Facebook employee Qin Chen died by suicide in September by jumping out of a window of an office building at Facebook’s Menlo Park, Calif., campus. When Facebook engineer Yi Yin demanded answers from the company and spoke to the media about the incident, he was fired, Vice reports.
Yin spoke on the record to ABC News in September while he led a protest in the wake of Chen’s death.
“We need the truth, we need the fair investigation on what on earth happened,” Yin said in an interview with ABC.
A video of him leading chants at the protest went viral in China.
Yin told Vice he wants to stand up on behalf of Chinese engineers at the company who are afraid to speak out against toxic working conditions because of their precarious visa situations.
Many Chinese workers at Facebook are on H-1B visas, which are for specialty temporary workers in the U.S. A worker’s eligibility relies on the employer vouching for them, so if an employee loses their job, they also lose their immigration status.
Chen’s suicide drew attention to the issue that international workers may be facing unfair working conditions at Facebook, which may be taking advantage of their delicate documentation. Chinese American activists have been raising concerns about the treatment of work visa holders in Silicon Valley.
Chen’s suicide opened up the door for other current and former Facebook employees to discuss the mistreatment they have faced. In short, Chen’s suicide was likely not the result of an isolated incident.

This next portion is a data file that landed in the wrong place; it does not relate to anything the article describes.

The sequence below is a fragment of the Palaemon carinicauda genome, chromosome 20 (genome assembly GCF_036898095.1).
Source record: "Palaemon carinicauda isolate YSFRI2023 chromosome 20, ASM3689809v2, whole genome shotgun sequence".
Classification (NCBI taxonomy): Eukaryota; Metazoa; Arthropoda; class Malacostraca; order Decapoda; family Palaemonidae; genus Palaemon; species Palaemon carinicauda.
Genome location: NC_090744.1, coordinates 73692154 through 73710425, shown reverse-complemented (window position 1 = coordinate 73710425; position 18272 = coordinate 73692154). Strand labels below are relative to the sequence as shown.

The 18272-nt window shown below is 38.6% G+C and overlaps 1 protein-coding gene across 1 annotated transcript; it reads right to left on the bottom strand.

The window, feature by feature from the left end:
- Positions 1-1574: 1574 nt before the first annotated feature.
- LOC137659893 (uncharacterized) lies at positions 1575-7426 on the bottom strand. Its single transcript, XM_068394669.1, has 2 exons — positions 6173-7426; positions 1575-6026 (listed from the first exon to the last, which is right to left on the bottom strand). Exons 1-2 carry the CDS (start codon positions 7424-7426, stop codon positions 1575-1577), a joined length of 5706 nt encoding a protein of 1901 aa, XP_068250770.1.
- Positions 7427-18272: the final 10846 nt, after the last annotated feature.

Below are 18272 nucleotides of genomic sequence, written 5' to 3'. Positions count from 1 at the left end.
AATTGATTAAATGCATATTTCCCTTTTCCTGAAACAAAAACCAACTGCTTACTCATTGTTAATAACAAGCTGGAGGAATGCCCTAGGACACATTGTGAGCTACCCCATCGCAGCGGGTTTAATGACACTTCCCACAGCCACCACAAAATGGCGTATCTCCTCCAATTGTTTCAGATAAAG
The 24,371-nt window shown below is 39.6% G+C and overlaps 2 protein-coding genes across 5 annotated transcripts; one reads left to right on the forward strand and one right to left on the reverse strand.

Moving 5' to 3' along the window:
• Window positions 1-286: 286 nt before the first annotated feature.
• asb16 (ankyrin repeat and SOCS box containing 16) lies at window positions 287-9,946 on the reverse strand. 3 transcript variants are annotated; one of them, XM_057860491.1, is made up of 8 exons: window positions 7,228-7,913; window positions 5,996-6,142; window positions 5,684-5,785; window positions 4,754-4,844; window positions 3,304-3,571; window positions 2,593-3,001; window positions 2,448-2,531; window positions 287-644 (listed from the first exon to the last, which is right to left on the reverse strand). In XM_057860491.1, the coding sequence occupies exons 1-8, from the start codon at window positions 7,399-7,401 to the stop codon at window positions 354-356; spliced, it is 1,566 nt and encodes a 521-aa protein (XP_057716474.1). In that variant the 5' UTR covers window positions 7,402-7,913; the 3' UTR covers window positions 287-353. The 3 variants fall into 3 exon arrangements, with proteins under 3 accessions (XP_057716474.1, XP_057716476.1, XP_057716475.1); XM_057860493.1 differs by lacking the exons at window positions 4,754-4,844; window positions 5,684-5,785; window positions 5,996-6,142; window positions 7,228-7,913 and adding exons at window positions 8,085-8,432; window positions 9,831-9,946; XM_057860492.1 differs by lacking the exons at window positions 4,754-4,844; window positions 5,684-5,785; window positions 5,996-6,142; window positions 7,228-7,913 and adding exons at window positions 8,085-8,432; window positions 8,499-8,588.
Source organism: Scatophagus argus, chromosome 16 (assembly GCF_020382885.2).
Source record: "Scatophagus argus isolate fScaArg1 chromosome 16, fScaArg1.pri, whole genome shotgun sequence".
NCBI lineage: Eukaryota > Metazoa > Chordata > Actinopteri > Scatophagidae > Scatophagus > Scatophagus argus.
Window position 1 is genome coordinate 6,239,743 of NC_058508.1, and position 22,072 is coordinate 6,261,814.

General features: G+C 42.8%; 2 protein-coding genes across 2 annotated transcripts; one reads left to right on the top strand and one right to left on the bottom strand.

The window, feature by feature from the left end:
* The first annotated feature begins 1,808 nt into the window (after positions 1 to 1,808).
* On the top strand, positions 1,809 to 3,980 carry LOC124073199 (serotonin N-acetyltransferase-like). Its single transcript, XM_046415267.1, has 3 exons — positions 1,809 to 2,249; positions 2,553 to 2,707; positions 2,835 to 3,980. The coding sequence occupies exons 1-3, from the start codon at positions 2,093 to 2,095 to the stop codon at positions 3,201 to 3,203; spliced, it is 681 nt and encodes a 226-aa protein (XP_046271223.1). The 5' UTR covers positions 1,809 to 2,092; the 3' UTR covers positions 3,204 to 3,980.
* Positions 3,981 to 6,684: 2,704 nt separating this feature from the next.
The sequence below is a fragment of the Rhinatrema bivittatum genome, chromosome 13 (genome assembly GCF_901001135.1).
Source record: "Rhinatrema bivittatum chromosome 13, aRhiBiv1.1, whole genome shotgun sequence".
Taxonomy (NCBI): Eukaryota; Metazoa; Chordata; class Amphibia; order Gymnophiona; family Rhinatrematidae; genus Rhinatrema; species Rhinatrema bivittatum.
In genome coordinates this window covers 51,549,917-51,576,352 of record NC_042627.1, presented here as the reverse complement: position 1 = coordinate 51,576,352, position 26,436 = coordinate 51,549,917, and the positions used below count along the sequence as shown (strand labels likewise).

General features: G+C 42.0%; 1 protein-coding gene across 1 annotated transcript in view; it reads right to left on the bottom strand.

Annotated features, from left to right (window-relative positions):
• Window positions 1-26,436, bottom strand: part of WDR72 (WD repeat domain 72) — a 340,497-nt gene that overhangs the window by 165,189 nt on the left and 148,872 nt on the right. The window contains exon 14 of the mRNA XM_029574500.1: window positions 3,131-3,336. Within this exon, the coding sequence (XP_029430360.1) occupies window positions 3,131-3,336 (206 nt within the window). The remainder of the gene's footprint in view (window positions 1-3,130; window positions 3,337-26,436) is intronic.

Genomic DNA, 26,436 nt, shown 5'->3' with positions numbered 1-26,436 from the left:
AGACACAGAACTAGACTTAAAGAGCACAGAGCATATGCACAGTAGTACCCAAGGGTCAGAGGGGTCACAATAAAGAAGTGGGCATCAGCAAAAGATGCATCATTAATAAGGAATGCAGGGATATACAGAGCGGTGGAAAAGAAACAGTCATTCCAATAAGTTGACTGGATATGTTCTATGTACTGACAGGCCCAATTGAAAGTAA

Yin said he wanted a full, transparent investigation into the incident and what led up to it. Yin said he didn’t know for sure what led Chen to jump but said that he believed rumors that Chen was mistreated by a manager and given an unfair performance review, according to Vice.
Chen worked in Facebook’s advertising engineering department, known for being highly stressful, CNBC reports. Facebook’s Performance Cycle review process has come under fire for penalizing workers who perform well but do not socialize with their colleagues.
However, instead of transparency, Facebook evidently delivered the opposite. Yin shared with Vice an email an HR representative sent him.
“To respect the privacy of the employee and his family please do not discuss the incident with anyone especially outside the company,” the email said.
When Yin was fired on Oct. 7, the email he read said the company would no longer be paying for his trip back home to China and reminded him that he signed a confidentiality agreement upon being hired.
“I also want to remind you of the obligations that you agreed to when you signed the Confidential Information and Invention Assignment Agreement, which is attached for your reference,” the email said.
Facebook issued a statement to CNBC on Monday, saying Yin was not fired for speaking to the press, but rather for other policy violations that it did not specify.
“This employee was not fired for joining a protest or talking about the recent tragedy on our campus,” Facebook told CNBC. “He was here for a matter of weeks and showed poor judgment in a string of policy violations. We won’t stand for our employees intimidating one another. We won’t get into the specifics of confidential, internal conversations.”
Yin has been outspoken about the process and when he was fired, he posted on LinkedIn that his firing was his “return to freedom.” His story has gone viral within the Chinese and Chinese American communities. On his listed experience on LinkedIn, Yin added “protesting” to his job duties.
He now only has two months to find another job before his visa expires.
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If you are in crisis, please call the National Suicide Prevention Lifeline at 1-800-273-TALK (8255), or contact the Crisis Text Line by texting TALK to 741741.